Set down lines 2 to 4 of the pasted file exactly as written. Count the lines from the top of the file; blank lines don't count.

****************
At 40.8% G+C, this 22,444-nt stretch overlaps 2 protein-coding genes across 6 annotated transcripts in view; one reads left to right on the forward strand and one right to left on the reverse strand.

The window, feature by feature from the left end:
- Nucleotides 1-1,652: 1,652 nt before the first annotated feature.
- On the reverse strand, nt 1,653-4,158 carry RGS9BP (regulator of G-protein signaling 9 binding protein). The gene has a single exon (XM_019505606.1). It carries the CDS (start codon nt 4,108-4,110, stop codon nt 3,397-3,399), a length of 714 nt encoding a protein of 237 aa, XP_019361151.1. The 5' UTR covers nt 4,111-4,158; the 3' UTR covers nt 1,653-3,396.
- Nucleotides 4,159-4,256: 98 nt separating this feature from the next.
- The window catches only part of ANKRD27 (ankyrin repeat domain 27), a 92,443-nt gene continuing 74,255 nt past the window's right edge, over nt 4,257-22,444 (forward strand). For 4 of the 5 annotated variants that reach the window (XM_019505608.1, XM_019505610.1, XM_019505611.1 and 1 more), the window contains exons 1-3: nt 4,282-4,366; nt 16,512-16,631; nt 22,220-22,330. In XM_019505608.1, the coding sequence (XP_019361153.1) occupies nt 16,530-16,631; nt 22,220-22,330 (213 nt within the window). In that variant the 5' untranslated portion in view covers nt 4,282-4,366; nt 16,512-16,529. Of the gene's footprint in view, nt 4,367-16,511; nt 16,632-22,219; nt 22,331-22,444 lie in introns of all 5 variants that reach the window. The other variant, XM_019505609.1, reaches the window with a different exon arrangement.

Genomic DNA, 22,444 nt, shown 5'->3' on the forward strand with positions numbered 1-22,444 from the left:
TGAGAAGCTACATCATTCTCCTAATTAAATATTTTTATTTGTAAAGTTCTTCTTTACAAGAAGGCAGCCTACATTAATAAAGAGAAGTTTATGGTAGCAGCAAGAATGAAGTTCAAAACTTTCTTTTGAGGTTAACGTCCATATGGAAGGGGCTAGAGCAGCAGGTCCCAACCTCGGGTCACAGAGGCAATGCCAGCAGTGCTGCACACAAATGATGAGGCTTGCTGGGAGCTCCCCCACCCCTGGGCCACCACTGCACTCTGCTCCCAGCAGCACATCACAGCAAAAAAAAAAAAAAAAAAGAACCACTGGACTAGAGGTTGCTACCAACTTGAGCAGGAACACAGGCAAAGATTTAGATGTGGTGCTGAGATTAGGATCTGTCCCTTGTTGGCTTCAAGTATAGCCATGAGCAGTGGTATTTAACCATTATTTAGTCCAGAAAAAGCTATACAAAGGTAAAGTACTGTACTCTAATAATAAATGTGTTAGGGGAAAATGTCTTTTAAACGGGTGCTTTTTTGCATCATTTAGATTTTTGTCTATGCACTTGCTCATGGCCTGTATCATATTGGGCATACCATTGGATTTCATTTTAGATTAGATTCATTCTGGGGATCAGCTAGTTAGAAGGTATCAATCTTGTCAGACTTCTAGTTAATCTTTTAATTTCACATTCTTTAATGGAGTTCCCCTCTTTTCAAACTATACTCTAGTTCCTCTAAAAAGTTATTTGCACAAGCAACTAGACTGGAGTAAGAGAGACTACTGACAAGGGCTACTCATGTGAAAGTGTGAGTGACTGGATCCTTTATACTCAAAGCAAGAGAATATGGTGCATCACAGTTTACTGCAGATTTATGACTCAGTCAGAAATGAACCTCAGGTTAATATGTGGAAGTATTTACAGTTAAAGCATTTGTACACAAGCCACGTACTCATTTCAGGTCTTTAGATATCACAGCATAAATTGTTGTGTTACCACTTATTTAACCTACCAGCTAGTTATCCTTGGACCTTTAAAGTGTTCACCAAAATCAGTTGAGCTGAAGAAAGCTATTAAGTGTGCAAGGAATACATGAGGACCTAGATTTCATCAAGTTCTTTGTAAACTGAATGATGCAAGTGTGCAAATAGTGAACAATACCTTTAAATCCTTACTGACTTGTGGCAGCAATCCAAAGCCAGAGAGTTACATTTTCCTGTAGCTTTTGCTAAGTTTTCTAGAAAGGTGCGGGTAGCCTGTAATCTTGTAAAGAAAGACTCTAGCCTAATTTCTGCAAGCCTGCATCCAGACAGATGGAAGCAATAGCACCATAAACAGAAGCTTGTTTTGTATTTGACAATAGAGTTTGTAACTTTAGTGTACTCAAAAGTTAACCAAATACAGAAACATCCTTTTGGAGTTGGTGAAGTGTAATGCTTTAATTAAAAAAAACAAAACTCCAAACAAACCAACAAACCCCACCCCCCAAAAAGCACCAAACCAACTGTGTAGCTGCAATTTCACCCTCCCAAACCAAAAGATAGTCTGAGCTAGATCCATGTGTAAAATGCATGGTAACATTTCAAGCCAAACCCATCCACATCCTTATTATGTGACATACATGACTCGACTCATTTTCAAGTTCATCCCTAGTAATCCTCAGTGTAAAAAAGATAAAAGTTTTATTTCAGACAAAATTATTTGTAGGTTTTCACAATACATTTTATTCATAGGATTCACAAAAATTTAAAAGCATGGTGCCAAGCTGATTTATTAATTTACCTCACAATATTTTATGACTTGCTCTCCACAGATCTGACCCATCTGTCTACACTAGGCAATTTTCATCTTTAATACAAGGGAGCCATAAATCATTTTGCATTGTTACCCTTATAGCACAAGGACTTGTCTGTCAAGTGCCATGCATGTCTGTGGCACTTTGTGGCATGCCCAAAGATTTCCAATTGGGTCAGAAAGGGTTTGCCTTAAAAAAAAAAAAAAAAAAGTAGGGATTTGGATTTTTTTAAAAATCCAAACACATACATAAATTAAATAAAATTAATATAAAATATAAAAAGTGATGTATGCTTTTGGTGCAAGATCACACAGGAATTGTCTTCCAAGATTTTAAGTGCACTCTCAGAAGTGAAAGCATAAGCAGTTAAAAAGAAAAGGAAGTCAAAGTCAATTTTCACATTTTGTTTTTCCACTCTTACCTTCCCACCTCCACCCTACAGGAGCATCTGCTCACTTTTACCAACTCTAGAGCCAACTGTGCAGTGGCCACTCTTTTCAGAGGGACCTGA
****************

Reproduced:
The window, feature by feature from the left end:
- Nucleotides 1-1,652: 1,652 nt before the first annotated feature.
- On the reverse strand, nt 1,653-4,158 carry RGS9BP (regulator of G-protein signaling 9 binding protein). The gene has a single exon (XM_019505606.1). It carries the CDS (start codon nt 4,108-4,110, stop codon nt 3,397-3,399), a length of 714 nt encoding a protein of 237 aa, XP_019361151.1. The 5' UTR covers nt 4,111-4,158; the 3' UTR covers nt 1,653-3,396.